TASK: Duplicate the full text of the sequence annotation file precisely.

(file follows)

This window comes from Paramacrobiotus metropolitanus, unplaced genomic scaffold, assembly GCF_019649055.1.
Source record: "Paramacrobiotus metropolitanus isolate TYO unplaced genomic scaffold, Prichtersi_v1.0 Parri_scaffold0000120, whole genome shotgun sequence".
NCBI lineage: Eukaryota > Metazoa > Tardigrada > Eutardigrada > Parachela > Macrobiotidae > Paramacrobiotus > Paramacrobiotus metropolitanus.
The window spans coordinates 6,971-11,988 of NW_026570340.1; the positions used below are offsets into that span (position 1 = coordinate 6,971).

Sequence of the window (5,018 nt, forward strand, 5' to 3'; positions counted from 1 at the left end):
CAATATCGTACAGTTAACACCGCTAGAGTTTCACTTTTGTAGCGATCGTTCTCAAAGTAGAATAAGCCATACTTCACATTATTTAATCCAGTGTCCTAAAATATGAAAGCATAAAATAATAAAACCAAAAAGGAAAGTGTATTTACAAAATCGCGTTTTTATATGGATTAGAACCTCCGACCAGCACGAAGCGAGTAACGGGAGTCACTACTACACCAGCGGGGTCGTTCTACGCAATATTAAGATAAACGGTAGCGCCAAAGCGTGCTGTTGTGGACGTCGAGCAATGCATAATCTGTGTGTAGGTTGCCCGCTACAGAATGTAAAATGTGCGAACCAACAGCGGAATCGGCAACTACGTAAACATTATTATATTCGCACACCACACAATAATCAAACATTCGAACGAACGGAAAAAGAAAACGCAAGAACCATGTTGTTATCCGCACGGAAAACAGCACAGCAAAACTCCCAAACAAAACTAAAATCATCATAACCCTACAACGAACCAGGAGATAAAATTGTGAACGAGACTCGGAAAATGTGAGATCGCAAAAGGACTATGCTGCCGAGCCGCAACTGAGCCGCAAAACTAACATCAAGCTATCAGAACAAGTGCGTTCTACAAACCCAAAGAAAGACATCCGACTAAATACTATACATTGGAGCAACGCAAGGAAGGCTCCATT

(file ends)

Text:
This window comes from Paramacrobiotus metropolitanus, unplaced genomic scaffold, assembly GCF_019649055.1.
Source record: "Paramacrobiotus metropolitanus isolate TYO unplaced genomic scaffold, Prichtersi_v1.0 Parri_scaffold0000120, whole genome shotgun sequence".
NCBI lineage: Eukaryota > Metazoa > Tardigrada > Eutardigrada > Parachela > Macrobiotidae > Paramacrobiotus > Paramacrobiotus metropolitanus.
The window spans coordinates 6,971-11,988 of NW_026570340.1; the positions used below are offsets into that span (position 1 = coordinate 6,971).

Sequence of the window (5,018 nt, forward strand, 5' to 3'; positions counted from 1 at the left end):
CAATATCGTACAGTTAACACCGCTAGAGTTTCACTTTTGTAGCGATCGTTCTCAAAGTAGAATAAGCCATACTTCACATTATTTAATCCAGTGTCCTAAAATATGAAAGCATAAAATAATAAAACCAAAAAGGAAAGTGTATTTACAAAATCGCGTTTTTATATGGATTAGAACCTCCGACCAGCACGAAGCGAGTAACGGGAGTCACTACTACACCAGCGGGGTCGTTCTACGCAATATTAAGATAAACGGTAGCGCCAAAGCGTGCTGTTGTGGACGTCGAGCAATGCATAATCTGTGTGTAGGTTGCCCGCTACAGAATGTAAAATGTGCGAACCAACAGCGGAATCGGCAACTACGTAAACATTATTATATTCGCACACCACACAATAATCAAACATTCGAACGAACGGAAAAAGAAAACGCAAGAACCATGTTGTTATCCGCACGGAAAACAGCACAGCAAAACTCCCAAACAAAACTAAAATCATCATAACCCTACAACGAACCAGGAGATAAAATTGTGAACGAGACTCGGAAAATGTGAGATCGCAAAAGGACTATGCTGCCGAGCCGCAACTGAGCCGCAAAACTAACATCAAGCTATCAGAACAAGTGCGTTCTACAAACCCAAAGAAAGACATCCGACTAAATACTATACATTGGAGCAACGCAAGGAAGGCTCCATT